Better late than never, right?
Last month I went to San Francisco for the Online News Association Conference. I haven’t been to the conference since 2010 (blog post here!) when I was in graduate school and assisting the Student Newsroom.
This time, I was invited to speak on a panel called Jumping the Line about how blogging on my own helped me find a real job. I’ve admired my co-panelist—Mark Luckie—for years, because he’s done the same thing I’ve done but on a much grander scale. Not only did he begin a legitimate journalism career by starting a blog, but he has gone on to sell that blog, work for the Washington Post and then Twitter, and write a book. The panel was not recorded, but it was really all the stuff I’m always harping on already anyway!
However, I only stayed at the conference one day. Ever since my February visit, I couldn’t get Japantown off my mind. This time, John was able to join me and see it, too. The above photo is us at the Japantown Peace Plaza.
We stayed at the Hotel Tomo, which I first heard about on episode 1 of TokyoPop’s America’s Greatest Otaku. I let the concierge know that when I made my reservation, and they even gave me a discount!
Hotel Tomo used to be a Best Western, but there’s one thing that makes it really special. In every room, there’s an original manga-style mural by Heisuke Kitazaw. Unfortunately, I couldn’t take a photo of it without glare for anything.
We spent a lot of time in the dining and shopping arcade that makes up most of Japantown. I bought a new Gundam model, Chibi Gundam Unicorn, but mostly just window-shopped. We ate chicken and shrimp okonomiyaki at the restaurant Steven showed me last time I was in town.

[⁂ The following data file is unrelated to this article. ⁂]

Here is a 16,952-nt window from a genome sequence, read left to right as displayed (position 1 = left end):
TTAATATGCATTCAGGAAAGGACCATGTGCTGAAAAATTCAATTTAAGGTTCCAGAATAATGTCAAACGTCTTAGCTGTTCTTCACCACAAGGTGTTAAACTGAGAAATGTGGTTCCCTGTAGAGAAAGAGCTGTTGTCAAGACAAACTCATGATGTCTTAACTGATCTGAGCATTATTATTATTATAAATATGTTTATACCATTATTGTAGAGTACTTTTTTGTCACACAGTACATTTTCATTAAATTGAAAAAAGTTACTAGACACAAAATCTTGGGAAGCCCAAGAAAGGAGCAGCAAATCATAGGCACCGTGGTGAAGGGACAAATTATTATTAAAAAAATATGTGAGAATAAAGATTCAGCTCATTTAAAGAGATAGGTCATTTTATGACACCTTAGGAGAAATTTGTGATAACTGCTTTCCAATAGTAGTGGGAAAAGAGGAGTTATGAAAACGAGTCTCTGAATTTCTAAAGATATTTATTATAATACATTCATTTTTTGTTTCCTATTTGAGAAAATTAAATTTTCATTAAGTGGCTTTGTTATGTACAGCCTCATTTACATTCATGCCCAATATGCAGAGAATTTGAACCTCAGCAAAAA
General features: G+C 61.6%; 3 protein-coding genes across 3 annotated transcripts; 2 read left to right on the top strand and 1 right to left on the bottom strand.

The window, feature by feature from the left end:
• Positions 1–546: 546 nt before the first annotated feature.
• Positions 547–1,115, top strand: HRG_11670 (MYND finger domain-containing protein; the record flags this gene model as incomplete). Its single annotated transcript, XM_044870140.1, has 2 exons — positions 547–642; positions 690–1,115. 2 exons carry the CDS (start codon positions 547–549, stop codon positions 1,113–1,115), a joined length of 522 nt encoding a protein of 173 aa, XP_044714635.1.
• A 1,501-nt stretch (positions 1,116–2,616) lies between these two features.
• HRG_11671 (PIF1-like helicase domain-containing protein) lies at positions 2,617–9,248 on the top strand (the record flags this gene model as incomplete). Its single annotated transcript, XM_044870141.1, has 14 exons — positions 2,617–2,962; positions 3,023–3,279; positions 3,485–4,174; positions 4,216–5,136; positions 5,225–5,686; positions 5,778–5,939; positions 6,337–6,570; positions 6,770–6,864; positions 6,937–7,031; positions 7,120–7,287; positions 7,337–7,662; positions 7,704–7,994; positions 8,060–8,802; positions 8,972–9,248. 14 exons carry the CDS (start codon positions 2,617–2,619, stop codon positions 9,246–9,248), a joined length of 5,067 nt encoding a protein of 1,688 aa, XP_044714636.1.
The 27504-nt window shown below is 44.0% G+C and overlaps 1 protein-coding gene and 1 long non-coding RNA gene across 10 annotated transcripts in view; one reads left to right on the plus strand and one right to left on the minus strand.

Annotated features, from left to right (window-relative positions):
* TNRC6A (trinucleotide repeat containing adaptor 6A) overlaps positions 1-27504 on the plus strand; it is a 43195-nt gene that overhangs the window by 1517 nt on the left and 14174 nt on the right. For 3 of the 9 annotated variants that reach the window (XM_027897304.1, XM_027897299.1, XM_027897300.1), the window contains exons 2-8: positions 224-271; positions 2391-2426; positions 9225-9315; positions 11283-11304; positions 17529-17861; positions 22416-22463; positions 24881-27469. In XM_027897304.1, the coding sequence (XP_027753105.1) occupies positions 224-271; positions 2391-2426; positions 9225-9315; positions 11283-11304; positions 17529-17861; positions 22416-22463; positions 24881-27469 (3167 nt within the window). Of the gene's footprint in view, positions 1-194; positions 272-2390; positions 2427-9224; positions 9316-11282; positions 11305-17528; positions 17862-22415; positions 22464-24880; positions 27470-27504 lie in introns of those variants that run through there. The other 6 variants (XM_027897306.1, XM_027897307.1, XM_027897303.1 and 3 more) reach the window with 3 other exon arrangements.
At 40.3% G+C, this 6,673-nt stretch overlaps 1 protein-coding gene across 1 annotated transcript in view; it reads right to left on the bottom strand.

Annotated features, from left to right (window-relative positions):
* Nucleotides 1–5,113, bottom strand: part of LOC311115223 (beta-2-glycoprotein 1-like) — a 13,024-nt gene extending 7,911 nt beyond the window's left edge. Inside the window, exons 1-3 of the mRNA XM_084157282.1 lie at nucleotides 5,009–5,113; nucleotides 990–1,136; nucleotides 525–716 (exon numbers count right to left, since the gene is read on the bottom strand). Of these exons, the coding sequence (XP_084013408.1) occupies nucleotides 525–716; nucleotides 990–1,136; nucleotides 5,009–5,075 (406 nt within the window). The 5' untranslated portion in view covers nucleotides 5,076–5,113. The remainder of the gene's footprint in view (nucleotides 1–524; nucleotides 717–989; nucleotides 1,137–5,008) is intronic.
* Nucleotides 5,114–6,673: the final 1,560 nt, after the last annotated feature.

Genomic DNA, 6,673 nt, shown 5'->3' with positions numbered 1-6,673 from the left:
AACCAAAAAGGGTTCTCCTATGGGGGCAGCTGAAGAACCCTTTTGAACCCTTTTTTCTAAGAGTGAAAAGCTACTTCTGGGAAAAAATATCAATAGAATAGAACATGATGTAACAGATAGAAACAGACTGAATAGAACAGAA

Since this was John’s first time in San Francisco, we did a lot of touristy things, too. We rode a trolley, took lots of photos of the Golden Gate Bridge, and watched the sea lions at Pier 39. It was the Autumn Moon Festival in Chinatown, so we checked that out, too, even though Chinatown is pretty much one big, steep hill.
On our last night there, we visited a manga cafe called On The Bridge, a long and narrow restaurant that was literally on the bridge of the Japantown arcade. We both ordered the chicken curry and shochu fruit cocktails and pulled manga from the shelves lining the walls while we ate. Perfect restaurant for introverts. Sitting there reading a 2007 copy of Shoujo Beat and eating spoonfuls of spicy-sweet curry was probably the most mindlessly relaxed I’ve felt in a long time.
[…] meet my mentor, Steven Savage. I make my first trip to Japantown, followed a few months later by my second, because I was so blown away the first time that I had to show […]